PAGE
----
Vasant Shetty

Activism

#DHChangemakers #DH19in2019

Quick Facts

  • Runs the world’s only bookshop on federalism

  • Kannada and Karnataka activism

  • Smaller auxiliary movements that champion Kannada

The first question people ask when we talk about the importance of Kannada-medium schools is, ‘Do you send your children to one?’ I have an answer to that.

Champion of Kannada and Federalism


 

Vasant Shetty runs perhaps the world’s only bookshop devoted to Indian federalism. Called Munnota (Kannada for ‘foresight’), it is located on DVG Road in Basavanagudi, and stocks scholarly books in Kannada and on Karnataka.

 

The spic-and-span store can seat 25, and also serves as a space for weekly sessions on science and technology, with experts delivering lectures in lucid Kannada under a series called Arime (‘Knowledge’). With initiatives such as these, this electronics and telecommunications engineer has restored to Kannada activism its seriousness of purpose. He has seen some remarkable results since 2016.

 

HDFC Bank, for instance, introduced Kannada as one of the options in its ATMs, thanks to consumer pressure mounted by Vasant and his team. Earlier, the bank offered only two options: English and Hindi. That is just a small victory, though. Banks have altered the rules to employ officials in Karnataka with no knowledge of Kannada. They create hurdles even for those who wish to write cheques in Kannada, and such humiliation must be strongly countered, he says.

 

Hailing from Kundapura on the Karnataka coast, Vasant spent much of his childhood in Kalghatgi, in Dharwad district, where his father ran a restaurant. His parents continue to live in that northern Karnataka town. Vasant lives in Bengaluru with his wife and two children, the younger being eleven months old. His son studies in a Kannada-medium school. “The first question people ask when we talk about the importance of Kannada-medium schools is, ‘Do you send your children to one?’ I have an answer to that,” Vasant says. The advantage of studying in Kannada, he has discovered, is that his son is not stressed out, like children studying in English-medium schools.

 

With a team of about 15, Vasant is championing the Kannada cause on many fronts. When he was working in Cisco, he noticed how very few Kannadigas were getting jobs in the IT sector. The reason, he concluded, was that many engineer-applicants, especially from the northern districts, did not possess the soft skills that would make them employable. So, his team held workshops to train them, and about 60 benefited from it, eventually landing jobs.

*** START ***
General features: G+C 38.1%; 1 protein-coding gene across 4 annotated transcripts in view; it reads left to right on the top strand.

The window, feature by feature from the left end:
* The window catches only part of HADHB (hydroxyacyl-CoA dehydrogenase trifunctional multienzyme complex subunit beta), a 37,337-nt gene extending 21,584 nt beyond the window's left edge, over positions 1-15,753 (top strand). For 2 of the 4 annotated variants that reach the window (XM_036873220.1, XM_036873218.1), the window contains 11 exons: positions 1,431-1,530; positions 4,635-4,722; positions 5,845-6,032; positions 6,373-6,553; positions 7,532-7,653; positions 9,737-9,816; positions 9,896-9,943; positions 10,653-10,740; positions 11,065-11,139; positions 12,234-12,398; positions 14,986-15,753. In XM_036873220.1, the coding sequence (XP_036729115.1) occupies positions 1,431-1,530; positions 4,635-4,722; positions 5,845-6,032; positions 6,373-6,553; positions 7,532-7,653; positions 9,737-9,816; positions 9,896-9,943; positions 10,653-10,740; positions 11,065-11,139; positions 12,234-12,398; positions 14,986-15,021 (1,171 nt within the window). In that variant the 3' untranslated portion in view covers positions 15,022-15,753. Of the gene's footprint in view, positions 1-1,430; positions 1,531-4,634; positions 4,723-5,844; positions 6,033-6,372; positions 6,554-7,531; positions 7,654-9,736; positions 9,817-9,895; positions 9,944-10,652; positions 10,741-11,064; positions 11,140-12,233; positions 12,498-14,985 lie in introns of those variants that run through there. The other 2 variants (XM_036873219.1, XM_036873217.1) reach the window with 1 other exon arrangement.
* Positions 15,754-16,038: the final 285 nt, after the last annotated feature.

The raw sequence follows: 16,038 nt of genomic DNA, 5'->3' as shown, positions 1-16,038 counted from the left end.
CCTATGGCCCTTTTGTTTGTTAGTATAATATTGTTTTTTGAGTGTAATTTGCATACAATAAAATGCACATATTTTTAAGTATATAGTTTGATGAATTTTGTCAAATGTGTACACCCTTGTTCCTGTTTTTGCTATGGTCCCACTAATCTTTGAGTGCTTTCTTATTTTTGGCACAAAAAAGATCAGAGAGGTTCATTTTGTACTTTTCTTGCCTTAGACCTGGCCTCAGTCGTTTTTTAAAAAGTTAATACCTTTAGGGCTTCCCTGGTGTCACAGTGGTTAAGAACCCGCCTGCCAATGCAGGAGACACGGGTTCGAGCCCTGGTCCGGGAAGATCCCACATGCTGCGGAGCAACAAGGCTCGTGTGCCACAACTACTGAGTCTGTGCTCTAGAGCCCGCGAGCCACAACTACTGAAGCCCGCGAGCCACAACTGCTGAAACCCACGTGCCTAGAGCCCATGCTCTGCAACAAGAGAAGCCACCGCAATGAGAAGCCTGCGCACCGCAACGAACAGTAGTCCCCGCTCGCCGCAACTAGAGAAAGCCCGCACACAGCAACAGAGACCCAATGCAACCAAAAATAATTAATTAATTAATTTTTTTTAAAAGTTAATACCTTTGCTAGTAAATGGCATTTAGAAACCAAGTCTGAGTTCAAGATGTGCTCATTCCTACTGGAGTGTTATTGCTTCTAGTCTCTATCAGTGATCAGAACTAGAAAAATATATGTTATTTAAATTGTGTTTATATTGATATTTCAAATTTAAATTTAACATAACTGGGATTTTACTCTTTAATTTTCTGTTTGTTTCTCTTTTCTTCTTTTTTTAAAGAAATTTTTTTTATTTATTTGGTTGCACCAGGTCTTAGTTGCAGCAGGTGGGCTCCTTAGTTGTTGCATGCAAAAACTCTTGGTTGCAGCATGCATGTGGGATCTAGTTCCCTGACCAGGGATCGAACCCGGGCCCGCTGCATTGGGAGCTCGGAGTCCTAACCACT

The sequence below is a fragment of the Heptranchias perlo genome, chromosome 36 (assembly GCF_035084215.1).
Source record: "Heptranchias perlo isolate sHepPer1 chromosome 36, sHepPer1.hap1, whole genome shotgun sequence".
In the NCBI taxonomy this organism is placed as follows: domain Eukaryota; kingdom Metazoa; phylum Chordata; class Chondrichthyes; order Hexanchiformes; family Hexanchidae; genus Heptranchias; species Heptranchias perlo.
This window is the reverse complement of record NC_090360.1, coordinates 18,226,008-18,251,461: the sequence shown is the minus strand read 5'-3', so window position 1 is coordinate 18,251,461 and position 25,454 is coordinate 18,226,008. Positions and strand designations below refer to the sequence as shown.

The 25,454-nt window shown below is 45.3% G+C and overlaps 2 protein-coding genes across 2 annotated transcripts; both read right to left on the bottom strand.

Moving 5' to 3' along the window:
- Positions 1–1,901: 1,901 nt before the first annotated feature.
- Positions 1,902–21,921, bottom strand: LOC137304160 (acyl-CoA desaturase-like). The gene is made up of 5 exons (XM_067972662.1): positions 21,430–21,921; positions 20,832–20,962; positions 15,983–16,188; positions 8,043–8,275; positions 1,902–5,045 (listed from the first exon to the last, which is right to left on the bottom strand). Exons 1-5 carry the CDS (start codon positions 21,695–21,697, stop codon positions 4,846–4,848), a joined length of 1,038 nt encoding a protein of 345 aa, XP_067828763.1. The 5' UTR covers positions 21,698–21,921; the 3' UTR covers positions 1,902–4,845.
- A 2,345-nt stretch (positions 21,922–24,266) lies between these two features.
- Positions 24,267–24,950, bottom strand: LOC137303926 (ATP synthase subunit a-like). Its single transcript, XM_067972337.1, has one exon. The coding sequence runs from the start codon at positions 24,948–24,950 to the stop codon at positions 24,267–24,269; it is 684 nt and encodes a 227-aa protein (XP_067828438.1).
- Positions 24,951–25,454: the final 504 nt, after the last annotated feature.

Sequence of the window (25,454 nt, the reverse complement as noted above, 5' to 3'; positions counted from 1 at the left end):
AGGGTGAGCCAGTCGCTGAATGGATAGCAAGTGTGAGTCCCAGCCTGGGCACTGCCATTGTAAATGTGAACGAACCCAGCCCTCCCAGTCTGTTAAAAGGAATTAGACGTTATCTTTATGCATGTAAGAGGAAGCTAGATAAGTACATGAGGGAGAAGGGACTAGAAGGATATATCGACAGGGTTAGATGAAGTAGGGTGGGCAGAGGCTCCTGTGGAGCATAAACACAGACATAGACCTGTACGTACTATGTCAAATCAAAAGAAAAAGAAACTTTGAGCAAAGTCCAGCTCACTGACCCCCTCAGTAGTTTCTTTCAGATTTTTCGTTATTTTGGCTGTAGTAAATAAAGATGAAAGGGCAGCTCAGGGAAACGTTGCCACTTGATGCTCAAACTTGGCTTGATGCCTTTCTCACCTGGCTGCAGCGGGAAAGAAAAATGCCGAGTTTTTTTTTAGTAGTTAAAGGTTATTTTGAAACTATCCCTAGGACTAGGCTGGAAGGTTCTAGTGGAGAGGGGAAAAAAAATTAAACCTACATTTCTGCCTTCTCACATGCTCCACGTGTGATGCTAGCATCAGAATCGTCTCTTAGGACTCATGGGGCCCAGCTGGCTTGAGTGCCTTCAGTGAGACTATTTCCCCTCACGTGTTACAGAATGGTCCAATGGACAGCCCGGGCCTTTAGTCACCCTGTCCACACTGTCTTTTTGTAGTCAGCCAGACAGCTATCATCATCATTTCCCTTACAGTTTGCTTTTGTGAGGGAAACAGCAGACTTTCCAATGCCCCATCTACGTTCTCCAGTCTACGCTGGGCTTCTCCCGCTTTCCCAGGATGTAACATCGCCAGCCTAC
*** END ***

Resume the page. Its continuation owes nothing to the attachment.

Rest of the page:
Fluent in English and active on social media, Vasant says Kannada-medium schools can equip children with all the English-language skills they need to succeed professionally. He is sceptical about the current education system skewed in favour of English: he believes it impoverishes us emotionally and culturally, and that its objective is to produce a workforce for US-driven businesses. “There is no guarantee those companies will be here in the long run; they will abandon India the moment they find cheaper labour,” he says. He believes we should stop running sweatshops.

 

This is also why he focuses on instilling confidence in Kannada-medium school children and widening their horizons. “Kannada is not just about art, music and cinema,” he says. “We have a history of 2,000 years, and our empires extended to Gujarat and Nepal, so we should look at the potential of our language with pride, like the Europeans do with their languages,” he says. His team is also working on making Kannada textbooks easier to comprehend, creating a new vocabulary for science education, with more Kannada and less Sanskrit. If Germany, France, Japan, Finland, Israel and Korea can successfully make science education possible in their languages, there is no reason why Karnataka can’t, he says.

 

Vasant is campaigning for dubbing of non-Kannada films into Kannada - an informal ban has given an unfair advantage, he says, to non-Kannada films released in Karnataka. If dubbing is allowed, he argues, more of Kannada will be heard, and the language will serve as a window to other cultures and not let other cultures dominate. “That will be one of our big battles next year,” he says. For Vasant, Kannada activism is not about being hostile to migrants speaking other languages, but about embracing them into the Kannada fold.

 

Next profile: Pramath Kiran, Music

 

 

S R Ramakrishna @ayyorama
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